Cyberpunk 2077 has a wordlwide rollout planned for September, but there’s one market that its content may run afoul of the law: Australia. Infamous for its heavy-handed censorship programs that have seen many a game refused a “G’day mate” and a legal release, Cyberpunk 2077’s inclusion of sexualised violence and hard drugs may soon see history repeat itself.
Technically referred to as stims in the world of Cyberpunk 2077, these more illicit substances can be used for speed, strength and intelligence boosts during the game provided that you don’t mind wrecking your organic body in the process and replacing those parts with mechanical substitutes. It’s a double-edged sword that touches on drug abuse and the consequences attached to these banned substances, content that CD Projekt Red doesn’t want to shy away from.
“We have a big list of things that could be bad for us in Australia,” producer John Mamais said to ONMSFT.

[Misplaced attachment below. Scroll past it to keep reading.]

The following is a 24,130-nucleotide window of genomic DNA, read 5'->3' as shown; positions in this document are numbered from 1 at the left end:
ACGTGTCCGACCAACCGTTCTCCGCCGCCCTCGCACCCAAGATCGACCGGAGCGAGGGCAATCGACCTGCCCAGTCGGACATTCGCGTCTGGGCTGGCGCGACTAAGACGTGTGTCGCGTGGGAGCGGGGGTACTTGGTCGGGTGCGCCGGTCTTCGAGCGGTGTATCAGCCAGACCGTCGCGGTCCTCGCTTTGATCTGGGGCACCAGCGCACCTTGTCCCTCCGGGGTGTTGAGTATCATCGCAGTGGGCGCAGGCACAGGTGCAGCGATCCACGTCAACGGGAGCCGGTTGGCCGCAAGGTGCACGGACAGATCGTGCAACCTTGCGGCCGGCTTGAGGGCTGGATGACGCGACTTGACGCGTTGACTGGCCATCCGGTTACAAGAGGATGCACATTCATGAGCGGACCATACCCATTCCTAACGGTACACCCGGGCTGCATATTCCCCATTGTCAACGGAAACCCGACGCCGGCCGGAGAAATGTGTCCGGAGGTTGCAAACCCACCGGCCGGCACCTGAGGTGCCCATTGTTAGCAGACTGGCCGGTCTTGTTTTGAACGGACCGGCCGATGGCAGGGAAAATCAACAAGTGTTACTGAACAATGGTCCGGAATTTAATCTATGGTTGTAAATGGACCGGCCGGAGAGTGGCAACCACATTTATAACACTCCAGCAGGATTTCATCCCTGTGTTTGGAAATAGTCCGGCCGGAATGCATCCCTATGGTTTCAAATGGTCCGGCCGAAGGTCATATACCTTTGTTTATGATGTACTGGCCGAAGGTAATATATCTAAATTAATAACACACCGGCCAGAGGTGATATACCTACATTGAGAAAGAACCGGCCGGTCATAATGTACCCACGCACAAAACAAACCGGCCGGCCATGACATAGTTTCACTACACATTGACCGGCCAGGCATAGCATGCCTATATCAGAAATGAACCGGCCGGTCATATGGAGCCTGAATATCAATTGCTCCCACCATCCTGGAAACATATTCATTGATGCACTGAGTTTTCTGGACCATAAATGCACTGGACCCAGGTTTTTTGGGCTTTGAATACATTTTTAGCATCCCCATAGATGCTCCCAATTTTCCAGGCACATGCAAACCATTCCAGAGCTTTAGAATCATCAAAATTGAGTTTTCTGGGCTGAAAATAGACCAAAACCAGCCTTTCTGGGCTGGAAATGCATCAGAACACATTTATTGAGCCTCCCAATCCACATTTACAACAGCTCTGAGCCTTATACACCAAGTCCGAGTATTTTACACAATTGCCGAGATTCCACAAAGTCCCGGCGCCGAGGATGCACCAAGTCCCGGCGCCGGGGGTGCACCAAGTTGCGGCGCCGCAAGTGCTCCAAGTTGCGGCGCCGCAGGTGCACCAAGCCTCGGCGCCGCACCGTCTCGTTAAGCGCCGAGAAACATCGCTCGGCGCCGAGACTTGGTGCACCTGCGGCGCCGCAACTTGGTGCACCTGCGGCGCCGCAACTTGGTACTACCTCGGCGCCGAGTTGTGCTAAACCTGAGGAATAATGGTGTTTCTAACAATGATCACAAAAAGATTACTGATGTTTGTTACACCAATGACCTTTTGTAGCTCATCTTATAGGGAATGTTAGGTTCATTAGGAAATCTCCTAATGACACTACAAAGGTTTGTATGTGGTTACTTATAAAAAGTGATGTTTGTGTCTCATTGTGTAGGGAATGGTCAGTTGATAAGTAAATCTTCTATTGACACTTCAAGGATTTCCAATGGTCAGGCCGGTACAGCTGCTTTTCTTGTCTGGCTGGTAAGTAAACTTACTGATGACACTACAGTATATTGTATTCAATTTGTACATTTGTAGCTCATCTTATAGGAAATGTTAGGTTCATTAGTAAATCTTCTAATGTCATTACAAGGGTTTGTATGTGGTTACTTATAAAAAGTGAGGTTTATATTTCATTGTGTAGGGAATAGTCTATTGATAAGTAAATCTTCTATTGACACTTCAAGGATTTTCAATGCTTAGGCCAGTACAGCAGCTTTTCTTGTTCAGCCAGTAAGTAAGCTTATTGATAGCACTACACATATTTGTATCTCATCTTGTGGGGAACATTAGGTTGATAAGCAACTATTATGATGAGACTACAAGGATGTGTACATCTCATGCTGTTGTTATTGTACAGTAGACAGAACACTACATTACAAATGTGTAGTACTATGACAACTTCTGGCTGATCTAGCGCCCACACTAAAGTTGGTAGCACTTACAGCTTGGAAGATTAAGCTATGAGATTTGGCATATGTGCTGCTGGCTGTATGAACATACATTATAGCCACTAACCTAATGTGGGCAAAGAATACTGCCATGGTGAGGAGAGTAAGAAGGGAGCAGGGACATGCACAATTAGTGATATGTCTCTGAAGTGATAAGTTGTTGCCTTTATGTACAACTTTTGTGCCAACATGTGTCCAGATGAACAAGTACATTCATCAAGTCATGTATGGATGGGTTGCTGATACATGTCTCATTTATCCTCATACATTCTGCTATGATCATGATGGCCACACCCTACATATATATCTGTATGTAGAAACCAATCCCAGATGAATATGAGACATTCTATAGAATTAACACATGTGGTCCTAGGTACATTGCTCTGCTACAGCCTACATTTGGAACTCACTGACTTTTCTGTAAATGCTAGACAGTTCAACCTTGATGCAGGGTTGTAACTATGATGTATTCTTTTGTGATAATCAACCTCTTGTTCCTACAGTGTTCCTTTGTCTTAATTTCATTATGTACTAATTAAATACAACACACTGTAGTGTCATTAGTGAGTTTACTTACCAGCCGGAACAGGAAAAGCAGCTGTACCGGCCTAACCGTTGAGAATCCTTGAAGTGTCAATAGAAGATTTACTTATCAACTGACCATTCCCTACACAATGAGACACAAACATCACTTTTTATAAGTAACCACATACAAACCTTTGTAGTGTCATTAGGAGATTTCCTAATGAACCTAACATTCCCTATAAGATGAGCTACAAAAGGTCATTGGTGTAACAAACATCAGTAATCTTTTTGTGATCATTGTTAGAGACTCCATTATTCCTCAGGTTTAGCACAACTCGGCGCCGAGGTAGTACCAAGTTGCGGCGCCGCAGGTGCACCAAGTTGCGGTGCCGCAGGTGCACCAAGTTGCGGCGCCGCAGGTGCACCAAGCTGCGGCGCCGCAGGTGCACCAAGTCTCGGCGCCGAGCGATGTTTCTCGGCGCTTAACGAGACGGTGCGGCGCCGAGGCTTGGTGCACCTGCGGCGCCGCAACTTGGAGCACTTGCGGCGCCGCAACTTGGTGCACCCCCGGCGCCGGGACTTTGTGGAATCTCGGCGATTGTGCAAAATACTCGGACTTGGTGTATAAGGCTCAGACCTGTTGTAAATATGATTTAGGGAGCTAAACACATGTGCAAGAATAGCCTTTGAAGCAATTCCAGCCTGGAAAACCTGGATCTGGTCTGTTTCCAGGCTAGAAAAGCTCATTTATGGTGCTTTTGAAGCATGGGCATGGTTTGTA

The two big things are sexualised violence and drugs with rewards but you can’t really do cyberpunk without drugs, right? In the real-world, there’s lots of sexualised violence, right? It happens. So it might exist in this world but the player will never be involved with something like that.
Some games have gotten around the Australian bans by altering their content to remove more risque elements, but CD Projekt Red is banking on player choice and the Australian Classification Board rule that “sexual violence is permitted only to the extent that they are ‘necessary to the narrative’ and ‘not exploitative’ or ‘not shown in detail’.”
“Yeah, we’re trying to make it more mature, right?,” Mamais explained.
It’s an art form, or we want it to be an art form, and we want to talk about difficult subjects like that but, yeah, we won’t… We’re not going to make a game where the player can do those kinds of things. It would be awful and tasteless.
There’s most likely a good message layered within Cyberpunk 2077 and its take on drugs, but like most people, I’ll probably be too busy focusing on the neat explosions, street stories and action to really be bothered with that narrative come September 17.
Last Updated: February 5, 2020